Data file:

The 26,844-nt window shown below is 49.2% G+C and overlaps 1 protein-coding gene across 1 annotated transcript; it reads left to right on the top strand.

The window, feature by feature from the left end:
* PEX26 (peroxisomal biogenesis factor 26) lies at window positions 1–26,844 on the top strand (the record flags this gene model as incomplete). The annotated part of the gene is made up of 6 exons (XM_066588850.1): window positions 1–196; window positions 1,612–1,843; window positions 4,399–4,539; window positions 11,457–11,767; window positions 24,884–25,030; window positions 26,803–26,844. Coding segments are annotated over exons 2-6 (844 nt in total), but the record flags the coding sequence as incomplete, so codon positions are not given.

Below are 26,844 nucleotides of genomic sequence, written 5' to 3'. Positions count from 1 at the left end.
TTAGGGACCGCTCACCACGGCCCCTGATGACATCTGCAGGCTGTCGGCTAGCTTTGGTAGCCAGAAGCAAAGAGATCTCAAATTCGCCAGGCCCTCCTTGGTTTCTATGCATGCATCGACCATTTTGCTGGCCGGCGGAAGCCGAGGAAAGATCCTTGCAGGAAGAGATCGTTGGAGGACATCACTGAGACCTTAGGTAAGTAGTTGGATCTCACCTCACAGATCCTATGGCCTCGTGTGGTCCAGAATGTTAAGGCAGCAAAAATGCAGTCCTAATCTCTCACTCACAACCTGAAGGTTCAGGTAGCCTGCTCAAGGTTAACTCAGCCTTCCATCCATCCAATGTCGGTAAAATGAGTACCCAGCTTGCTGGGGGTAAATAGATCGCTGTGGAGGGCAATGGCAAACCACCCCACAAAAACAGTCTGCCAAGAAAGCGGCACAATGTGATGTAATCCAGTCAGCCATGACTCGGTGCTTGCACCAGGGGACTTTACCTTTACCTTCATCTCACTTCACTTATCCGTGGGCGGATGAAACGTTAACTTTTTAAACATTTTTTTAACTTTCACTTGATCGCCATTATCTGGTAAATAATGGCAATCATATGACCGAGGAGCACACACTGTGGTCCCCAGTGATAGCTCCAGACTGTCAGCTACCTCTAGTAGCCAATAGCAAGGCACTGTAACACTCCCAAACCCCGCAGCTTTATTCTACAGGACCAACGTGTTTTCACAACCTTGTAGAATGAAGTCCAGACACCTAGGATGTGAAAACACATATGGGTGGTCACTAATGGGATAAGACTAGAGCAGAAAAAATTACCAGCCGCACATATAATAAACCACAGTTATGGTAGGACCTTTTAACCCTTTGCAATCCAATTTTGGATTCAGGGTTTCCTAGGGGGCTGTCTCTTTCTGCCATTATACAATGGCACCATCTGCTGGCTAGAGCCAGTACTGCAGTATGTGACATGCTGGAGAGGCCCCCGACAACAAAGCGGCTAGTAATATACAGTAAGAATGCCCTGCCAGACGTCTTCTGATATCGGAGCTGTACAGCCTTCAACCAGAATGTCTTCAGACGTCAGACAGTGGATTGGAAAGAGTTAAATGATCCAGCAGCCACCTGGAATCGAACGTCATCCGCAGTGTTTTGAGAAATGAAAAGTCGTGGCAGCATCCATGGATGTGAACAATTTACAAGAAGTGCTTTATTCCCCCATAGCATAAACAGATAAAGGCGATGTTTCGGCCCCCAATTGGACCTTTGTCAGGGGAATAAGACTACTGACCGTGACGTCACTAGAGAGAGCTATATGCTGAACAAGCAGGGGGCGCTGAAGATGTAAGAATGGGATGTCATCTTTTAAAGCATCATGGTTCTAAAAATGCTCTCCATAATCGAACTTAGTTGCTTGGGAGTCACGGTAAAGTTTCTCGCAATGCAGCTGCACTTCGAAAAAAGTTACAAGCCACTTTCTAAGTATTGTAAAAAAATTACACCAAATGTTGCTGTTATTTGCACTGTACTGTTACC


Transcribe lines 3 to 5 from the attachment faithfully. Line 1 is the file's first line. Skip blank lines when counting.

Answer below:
* PEX26 (peroxisomal biogenesis factor 26) lies at window positions 1–26,844 on the top strand (the record flags this gene model as incomplete). The annotated part of the gene is made up of 6 exons (XM_066588850.1): window positions 1–196; window positions 1,612–1,843; window positions 4,399–4,539; window positions 11,457–11,767; window positions 24,884–25,030; window positions 26,803–26,844. Coding segments are annotated over exons 2-6 (844 nt in total), but the record flags the coding sequence as incomplete, so codon positions are not given.

Below are 26,844 nucleotides of genomic sequence, written 5' to 3'. Positions count from 1 at the left end.
TTAGGGACCGCTCACCACGGCCCCTGATGACATCTGCAGGCTGTCGGCTAGCTTTGGTAGCCAGAAGCAAAGAGATCTCAAATTCGCCAGGCCCTCCTTGGTTTCTATGCATGCATCGACCATTTTGCTGGCCGGCGGAAGCCGAGGAAAGATCCTTGCAGGAAGAGATCGTTGGAGGACATCACTGAGACCTTAGGTAAGTAGTTGGATCTCACCTCACAGATCCTATGGCCTCGTGTGGTCCAGAATGTTAAGGCAGCAAAAATGCAGTCCTAATCTCTCACTCACAACCTGAAGGTTCAGGTAGCCTGCTCAAGGTTAACTCAGCCTTCCATCCATCCAATGTCGGTAAAATGAGTACCCAGCTTGCTGGGGGTAAATAGATCGCTGTGGAGGGCAATGGCAAACCACCCCACAAAAACAGTCTGCCAAGAAAGCGGCACAATGTGATGTAATCCAGTCAGCCATGACTCGGTGCTTGCACCAGGGGACTTTACCTTTACCTTCATCTCACTTCACTTATCCGTGGGCGGATGAAACGTTAACTTTTTAAACATTTTTTTAACTTTCACTTGATCGCCATTATCTGGTAAATAATGGCAATCATATGACCGAGGAGCACACACTGTGGTCCCCAGTGATAGCTCCAGACTGTCAGCTACCTCTAGTAGCCAATAGCAAGGCACTGTAACACTCCCAAACCCCGCAGCTTTATTCTACAGGACCAACGTGTTTTCACAACCTTGTAGAATGAAGTCCAGACACCTAGGATGTGAAAACACATATGGGTGGTCACTAATGGGATAAGACTAGAGCAGAAAAAATTACCAGCCGCACATATAATAAACCACAGTTATGGTAGGACCTTTTAACCCTTTGCAATCCAATTTTGGATTCAGGGTTTCCTAGGGGGCTGTCTCTTTCTGCCATTATACAATGGCACCATCTGCTGGCTAGAGCCAGTACTGCAGTATGTGACATGCTGGAGAGGCCCCCGACAACAAAGCGGCTAGTAATATACAGTAAGAATGCCCTGCCAGACGTCTTCTGATATCGGAGCTGTACAGCCTTCAACCAGAATGTCTTCAGACGTCAGACAGTGGATTGGAAAGAGTTAAATGATCCAGCAGCCACCTGGAATCGAACGTCATCCGCAGTGTTTTGAGAAATGAAAAGTCGTGGCAGCATCCATGGATGTGAACAATTTACAAGAAGTGCTTTATTCCCCCATAGCATAAACAGATAAAGGCGATGTTTCGGCCCCCAATTGGACCTTTGTCAGGGGAATAAGACTACTGACCGTGACGTCACTAGAGAGAGCTATATGCTGAACAAGCAGGGGGCGCTGAAGATGTAAGAATGGGATGTCATCTTTTAAAGCATCATGGTTCTAAAAATGCTCTCCATAATCGAACTTAGTTGCTTGGGAGTCACGGTAAAGTTTCTCGCAATGCAGCTGCACTTCGAAAAAAGTTACAAGCCACTTTCTAAGTATTGTAAAAAAATTACACCAAATGTTGCTGTTATTTGCACTGTACTGTTACC